• The deeper the league, the tougher it is to add meaningful talent after the draft. I’m talking 20-, 24- or 30-team leagues, the ones where you’re excited to wake up to a successful wavier claim for Terry Taylor because he might actually get playing time in the next game. I’ve started to lean more and more into the deeper leagues because it requires less daily maintenance, but that double-edged sword of not having to worry about the waiver wire as much means it is way harder to improve my team outside of trades.

     

    The targets for today might not be on waiver wires depending on the league size, but they’re mostly playing under 10-15 minutes per game and could be had for a fairly low price. I’m not counting rookies that were just drafted, because they’re still the shiny new toy regardless of how much they’ve played in October. I’ll also be using per-36 to outline the rate at which players rack up stats, which is a dangerous thing with players who get so few minutes, but it evens the playing field and gives us an idea how productive a player could be if they got more than their current minutes load.

     

    Lastly, it’s extremely unlikely that any of these guys are league-winners by the time the fantasy playoffs roll around, but making incremental improvements in a deep league can be like Dwight Schrute turning a thumbtack into a telescope at the garage sale in The Office. You start with Udoka Azubuike, Eric Bledsoe and DeMarcus Cousins as basically your last three picks in a 30-team draft, add in some luck and a couple second-round picks, and you end up with Brook Lopez, Chris Duarte and Trey Murphy III.

     

    On the other hand, getting too trade happy in deep leagues doesn’t always work out in your favor. Sometimes we get in a situation where we are about to turn the telescope into Professor Copperfield’s Miracle Legumes, but that’s when you can find me on Twitter @rhett_bauer and we can sort that out! Enough Office references, let’s get into some players…

     

    Kessler Edwards
    F, Brooklyn Nets
    Edmund Sumner
    G, Brooklyn Nets

    Starting with a couple Brooklyn Nets, because seemingly everything revolves around the Nets right now unfortunately. Edwards is a player I have in far too many leagues, and I was really hoping this would be the year he got a significant role. Royce O’Neale and Ben Simmons have made that impossible thus far, but the fantasy flashes were there last year. Per-36 shows him as a 1/1/1 candidate, even getting two threes to go with a block and a steal. He is someone to watch out for when you combine that with being 6’8″ along with solid defense.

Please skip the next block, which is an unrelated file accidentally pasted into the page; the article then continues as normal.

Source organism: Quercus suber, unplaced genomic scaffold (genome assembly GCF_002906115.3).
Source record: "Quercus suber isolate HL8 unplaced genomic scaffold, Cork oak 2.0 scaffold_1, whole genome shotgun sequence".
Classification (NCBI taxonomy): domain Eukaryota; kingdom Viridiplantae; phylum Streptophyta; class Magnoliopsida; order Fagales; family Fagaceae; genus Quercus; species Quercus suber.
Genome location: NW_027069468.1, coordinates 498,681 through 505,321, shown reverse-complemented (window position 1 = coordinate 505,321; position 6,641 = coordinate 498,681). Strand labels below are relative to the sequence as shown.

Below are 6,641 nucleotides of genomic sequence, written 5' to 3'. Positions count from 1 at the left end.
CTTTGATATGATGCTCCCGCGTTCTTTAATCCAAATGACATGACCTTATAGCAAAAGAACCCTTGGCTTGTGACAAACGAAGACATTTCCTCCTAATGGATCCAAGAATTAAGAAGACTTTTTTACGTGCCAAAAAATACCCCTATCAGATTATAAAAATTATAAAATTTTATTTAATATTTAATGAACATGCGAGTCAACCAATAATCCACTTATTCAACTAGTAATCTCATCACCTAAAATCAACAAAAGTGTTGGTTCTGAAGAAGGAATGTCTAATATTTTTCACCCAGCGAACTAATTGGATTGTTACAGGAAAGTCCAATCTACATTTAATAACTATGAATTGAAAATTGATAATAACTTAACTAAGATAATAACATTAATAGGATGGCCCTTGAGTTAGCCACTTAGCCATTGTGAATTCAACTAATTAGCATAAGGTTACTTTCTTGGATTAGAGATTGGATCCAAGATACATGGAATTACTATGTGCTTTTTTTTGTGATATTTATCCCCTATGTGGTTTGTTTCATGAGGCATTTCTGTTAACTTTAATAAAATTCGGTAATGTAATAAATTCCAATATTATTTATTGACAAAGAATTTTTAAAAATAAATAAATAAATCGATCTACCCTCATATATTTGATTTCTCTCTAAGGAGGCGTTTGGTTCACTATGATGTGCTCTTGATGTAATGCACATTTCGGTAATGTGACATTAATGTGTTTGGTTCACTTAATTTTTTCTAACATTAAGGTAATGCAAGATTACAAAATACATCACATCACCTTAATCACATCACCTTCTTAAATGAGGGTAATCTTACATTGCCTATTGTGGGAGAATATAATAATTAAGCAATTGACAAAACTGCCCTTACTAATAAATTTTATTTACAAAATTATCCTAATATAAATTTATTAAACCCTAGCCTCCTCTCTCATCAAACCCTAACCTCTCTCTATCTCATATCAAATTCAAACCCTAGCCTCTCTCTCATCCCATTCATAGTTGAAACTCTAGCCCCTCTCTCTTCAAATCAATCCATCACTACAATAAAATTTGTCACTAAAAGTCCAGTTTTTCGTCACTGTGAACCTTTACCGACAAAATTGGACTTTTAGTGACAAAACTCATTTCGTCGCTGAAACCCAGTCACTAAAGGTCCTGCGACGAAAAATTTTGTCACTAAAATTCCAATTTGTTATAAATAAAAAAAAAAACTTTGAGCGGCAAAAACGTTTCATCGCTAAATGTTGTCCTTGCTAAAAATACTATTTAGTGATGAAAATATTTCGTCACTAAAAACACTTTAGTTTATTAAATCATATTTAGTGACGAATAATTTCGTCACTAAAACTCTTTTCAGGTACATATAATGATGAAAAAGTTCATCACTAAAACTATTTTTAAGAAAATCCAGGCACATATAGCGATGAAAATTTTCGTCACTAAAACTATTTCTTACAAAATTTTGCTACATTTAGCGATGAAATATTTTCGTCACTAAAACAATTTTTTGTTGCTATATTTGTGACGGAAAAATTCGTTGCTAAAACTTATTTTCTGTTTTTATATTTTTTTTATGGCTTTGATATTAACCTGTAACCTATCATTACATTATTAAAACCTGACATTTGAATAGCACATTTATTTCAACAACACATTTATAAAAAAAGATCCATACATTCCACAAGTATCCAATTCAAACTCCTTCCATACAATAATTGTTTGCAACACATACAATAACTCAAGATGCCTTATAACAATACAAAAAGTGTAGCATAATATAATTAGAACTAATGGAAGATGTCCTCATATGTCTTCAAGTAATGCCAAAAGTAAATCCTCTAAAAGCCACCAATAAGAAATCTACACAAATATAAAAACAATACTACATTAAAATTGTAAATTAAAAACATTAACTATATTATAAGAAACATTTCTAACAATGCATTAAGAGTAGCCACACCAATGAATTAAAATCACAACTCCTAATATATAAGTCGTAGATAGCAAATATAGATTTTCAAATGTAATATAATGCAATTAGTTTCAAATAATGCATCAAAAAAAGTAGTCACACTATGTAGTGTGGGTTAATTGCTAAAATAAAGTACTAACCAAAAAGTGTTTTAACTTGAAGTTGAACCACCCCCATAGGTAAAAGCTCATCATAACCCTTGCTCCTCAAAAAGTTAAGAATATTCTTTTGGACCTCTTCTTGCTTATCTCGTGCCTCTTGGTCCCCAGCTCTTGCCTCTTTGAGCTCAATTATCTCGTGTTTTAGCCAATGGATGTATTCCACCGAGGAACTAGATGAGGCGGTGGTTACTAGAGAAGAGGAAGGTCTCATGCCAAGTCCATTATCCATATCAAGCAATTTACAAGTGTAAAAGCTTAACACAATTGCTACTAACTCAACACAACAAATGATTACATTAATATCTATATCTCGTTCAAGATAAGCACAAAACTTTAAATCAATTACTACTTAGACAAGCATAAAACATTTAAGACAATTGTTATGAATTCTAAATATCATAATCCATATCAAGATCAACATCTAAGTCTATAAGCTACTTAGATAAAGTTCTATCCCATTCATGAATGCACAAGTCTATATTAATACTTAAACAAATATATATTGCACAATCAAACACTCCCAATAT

Sumner is playing 15 minutes per game on average, but I put him on here because I’ve loved Sumner since he was on the Pacers. (There’s the required Pacers reference for those of you keeping track at home, mark it off on the bingo card). He doesn’t appear to be much on the surface, but he’s a great athlete despite tearing his Achilles last year, and can be a solid defender that the Nets desperately need. He has a career average of 1.4 steals per 36 minutes, which is obviously more run than he’s getting, but getting around a steal in 18 minutes per game is useful. Factor in how injury and/or disaster-prone the Nets backcourt options are and there could be opportunity even if it’s very crowded. His almost 40% from three in 53 games with the Pacers in 2020-21 looks like an outlier on paper, but he put in a ton of work to make very real improvements to his shot, and I would bet that his current 23% from three is going to improve. If that happens, his FG% will follow and he could be someone who doesn’t hurt either percentage.

     

    BJ Boston
    G/F, Los Angeles Clippers

    Boston is a player that is a target on real-life potential, not because we’ve seen him be a fantastic fantasy player. Last year he played a hair under 15 mpg for the injury-decimated Clippers and put up only 7/2/1 with half of a steal on 39/31/82 shooting splits. Not great stats, but you can see him being actualized into a modern-day 6’7″ scoring wing if molded properly. His 3-pointer wasn’t really there in college, and it didn’t improve at all in his first year, but I’ll take a chance on just about any big wing that moves the way Boston does just like I did with Brandon Ingram or Jaylen Brown. The draft capital investment isn’t nearly the same since Boston was taken with the 51st pick, and those two comparisons are obviously insanely best-case scenario. But the league covets this kind of physical profile, and the Clippers don’t have any other useful assets, which means they’ll either develop him or move him to a team that wants him.

     

    Want to read the rest of Rhett’s deep-league targets while you’ll also get access to the rest of our premium content? You’ll need to have a FANTASYPASS membership. Click here to learn more and sign up! 

    Zeke Nnaji
    F/C, Denver Nuggets


     

    As I said in the open, these moves may not end up being anything significant. Some of them might not even bear fruit for a couple months! But like I said at the trade deadline last year, players who go from 10 minutes per game to 20 minutes per game through injury, development or transaction, can be a big deal for the last couple roster spots in deep leagues. If there’s someone you think I missed, or someone you want to discuss further in depth, follow me on Twitter @rhett_bauer and let me know!

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